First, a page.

Alamofire on Linux: Possible but not release ready!

Due to the heroic efforts of @SlaunchaMan, there's a WIP PR up that gets Alamofire mostly working on Linux, including tests! However, it's not really in a releasable state, even if were were ready for it, due to a few issues around Foundation on Linux, namely:

  • URLSessionTaskMetrics is still completely missing, leading to a bifurcation of a lot of APIs which expect it.
  • There is no InputStream-based uploading using URLSessionUploadTask, leading to further bifurcation issues.
  • No Security framework means all of our error handling and other logic around trust management must be avoided.
  • A behavioral difference in URLSessionTask when calling resume() multiple times. On Apple platforms it's fine but on Linux it produces a runtime crash complaining about duplicate resume() calls.
  • Lack of IANA String.Encoding parsing, meaning we have to write our own mapping.
  • A few API sync issues between Foundation on 2019 Apple platforms and Foundation in 5.1 on Linux.
  • Replacement for Bundle access to containing executable name and such, for our User-Agent string.

Those issues aside, I believe it is usable and once workarounds aren't so severe, we hope to support it officially.

cc @millenomi @Tony_Parker


Ive been looking at URLSession bugs on Linux recently and I think I have a fix for the resume() issue [SR-12336] Difference in Behavior between Foundation and FoundationNetworking · Issue #3265 · apple/swift-corelibs-foundation · GitHub

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  • URLSessionTaskMetrics should absolutely exist at least as a currency type, but I need to research how I can get that information from curl.

  • InputStream-based upload (via the asynchronous getBody fixes) should be there. Did I miss something?

  • resume() should absolutely work as in Darwin. I’ll take a look at @spevans‘s patch.

  • What API is missing specifically for IANA encoding?

  • API sync likewise needs to be fixed — which ones?

  • Bundle.main, counterintuitively, should work as is, as it would for eg. Darwin command-line processes. What are you seeing there?

The bad news:

  • Security as a module is really unlikely to come to Linux. What are your needs around it? It may be the one thing that needs the longer-term workarounds.
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… I completely missed the link to the WIP PR, which I’m sure will answer some of my questions, but high-level overviews to aid in planning are always appreciated. :)

Hmm, you're right about the InputStream APIs. I must have been getting other errors with them and removed them from the Linux implementation thinking they weren't included.

For the IANA encoding, Alamofire on Apple platforms uses CFStringConvertIANACharSetNameToEncoding and CFStringConvertEncodingToNSStringEncoding.

And as far as the bundle, we’re using keys from the info dictionary like kCFBundleExecutableKey, which don’t really map to Linux anyway.

As far as security goes, I think the right thing to do would be to abstract out the Security framework on Apple platforms, then have another implementation for Linux. I’m not familiar enough with OpenSSL or other libraries to be able to write that, but we could at least give others a way to provide their own implementations.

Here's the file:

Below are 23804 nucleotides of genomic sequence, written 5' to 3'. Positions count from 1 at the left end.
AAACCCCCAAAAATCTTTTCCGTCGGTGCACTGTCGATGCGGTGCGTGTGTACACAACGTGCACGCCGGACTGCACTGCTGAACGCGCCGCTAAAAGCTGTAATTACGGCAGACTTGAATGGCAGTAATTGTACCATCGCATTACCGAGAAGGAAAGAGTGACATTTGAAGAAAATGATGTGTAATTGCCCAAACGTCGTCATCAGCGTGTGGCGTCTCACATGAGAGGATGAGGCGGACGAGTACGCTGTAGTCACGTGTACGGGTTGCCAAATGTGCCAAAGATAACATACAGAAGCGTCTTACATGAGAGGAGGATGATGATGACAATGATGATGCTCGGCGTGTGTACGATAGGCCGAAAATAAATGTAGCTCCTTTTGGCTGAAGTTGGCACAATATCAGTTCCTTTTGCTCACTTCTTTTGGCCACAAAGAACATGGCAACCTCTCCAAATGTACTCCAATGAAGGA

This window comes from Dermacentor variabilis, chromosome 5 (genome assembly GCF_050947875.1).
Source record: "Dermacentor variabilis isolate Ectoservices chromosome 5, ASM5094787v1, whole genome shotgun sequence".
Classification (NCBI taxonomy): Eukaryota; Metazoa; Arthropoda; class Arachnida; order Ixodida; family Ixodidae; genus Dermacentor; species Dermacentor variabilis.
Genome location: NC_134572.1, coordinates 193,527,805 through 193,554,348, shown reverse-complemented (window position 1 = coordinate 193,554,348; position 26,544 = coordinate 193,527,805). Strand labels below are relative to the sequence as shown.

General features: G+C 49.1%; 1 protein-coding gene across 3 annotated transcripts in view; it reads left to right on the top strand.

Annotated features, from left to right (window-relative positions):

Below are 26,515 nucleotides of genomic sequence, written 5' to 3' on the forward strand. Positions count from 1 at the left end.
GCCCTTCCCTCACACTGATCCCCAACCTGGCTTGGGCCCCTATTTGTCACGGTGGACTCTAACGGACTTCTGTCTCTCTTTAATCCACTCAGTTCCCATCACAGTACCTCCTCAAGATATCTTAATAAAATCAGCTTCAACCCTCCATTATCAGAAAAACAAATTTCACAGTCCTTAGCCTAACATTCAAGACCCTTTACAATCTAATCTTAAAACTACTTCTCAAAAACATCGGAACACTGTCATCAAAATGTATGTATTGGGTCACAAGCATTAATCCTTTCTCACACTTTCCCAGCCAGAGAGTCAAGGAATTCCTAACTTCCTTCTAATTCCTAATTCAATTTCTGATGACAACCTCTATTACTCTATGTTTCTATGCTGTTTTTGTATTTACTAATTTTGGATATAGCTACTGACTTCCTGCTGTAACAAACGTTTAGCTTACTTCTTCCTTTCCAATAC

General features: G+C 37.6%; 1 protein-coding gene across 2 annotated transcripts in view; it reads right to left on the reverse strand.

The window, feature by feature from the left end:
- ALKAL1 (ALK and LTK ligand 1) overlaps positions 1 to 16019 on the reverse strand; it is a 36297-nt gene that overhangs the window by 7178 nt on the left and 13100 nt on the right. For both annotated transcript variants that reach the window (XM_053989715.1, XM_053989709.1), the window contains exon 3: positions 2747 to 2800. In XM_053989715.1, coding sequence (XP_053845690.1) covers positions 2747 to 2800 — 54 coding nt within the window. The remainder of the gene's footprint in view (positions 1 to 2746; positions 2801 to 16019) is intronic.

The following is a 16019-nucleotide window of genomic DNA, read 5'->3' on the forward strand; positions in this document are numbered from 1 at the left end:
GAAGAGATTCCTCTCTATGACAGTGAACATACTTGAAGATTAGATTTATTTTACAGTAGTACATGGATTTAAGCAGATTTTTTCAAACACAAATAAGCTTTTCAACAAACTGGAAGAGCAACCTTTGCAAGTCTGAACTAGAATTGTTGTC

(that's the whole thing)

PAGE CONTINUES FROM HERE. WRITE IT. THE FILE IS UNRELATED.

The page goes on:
A few notes on your PR:

  • NSNumber is not guaranteed to preserve the type of something when bridged, but it does know what type a number is. Use .objcType to know. (It also nicely gets you out of Core Foundation API usage there — CF is available on Linux but it’s largely something we want projects to avoid using going forward, and it’s eg not available in @compnerd’s Windows port.)

  • You’re probably never hitting your as? Bool branches after checking as? NSNumber. Types that are automatically bridged tend to make counterintuitive issues occur that way.

A way to check that actually works is:

protocol IsActualNSNumber {}
extension NSNumber: IsActualNSNumber {}

if number is IsActualNSNumber { … }

Since the cast to IsActualNSNumber does not trigger any implicit bridging, you can be confident that’s not a value of a Swift numeric type being bridged.

Specifically, Alamofire needs URLSessionTaskMetrics to:

  • Exist
  • Have the taskInterval property.
  • Properly fire the delegate methods when collected, as Alamofire uses them as a lifetime event.

@SlaunchaMan can answer this one, but it may be a Foundation@5.1 vs. 5.2 thing.

Great. This was a rather surprising difference.

Namely, CFStringConvertIANACharSetNameToEncoding and CFStringConvertEncodingToNSStringEncoding.

In this case, a newer URLCache overlay: URLCache(memoryCapacity:diskCapacity:directory:).

We access various properties to build our User-Agent:

let executable = info[kCFBundleExecutableKey as String] as? String ?? "Unknown"
let bundle = info[kCFBundleIdentifierKey as String] as? String ?? "Unknown"
let appVersion = info["CFBundleShortVersionString"] as? String ?? "Unknown"
let appBuild = info[kCFBundleVersionKey as String] as? String ?? "Unknown"

Is there a replacement on Linux?

Yeah, we've known this for a while, I just didn't do a great job of grouping our errors that use the API together, so they're a bit spread out. If there's ever a replacement for it on Linux that provides the same delegate call back we could use that, but in the meantime I'm happy just disabling the functionality on Linux.

Note that you’re doing a disservice to command-line (unbundled) Darwin processes as well. What’s the behavior there? Do you require an __infoplist… segment for them?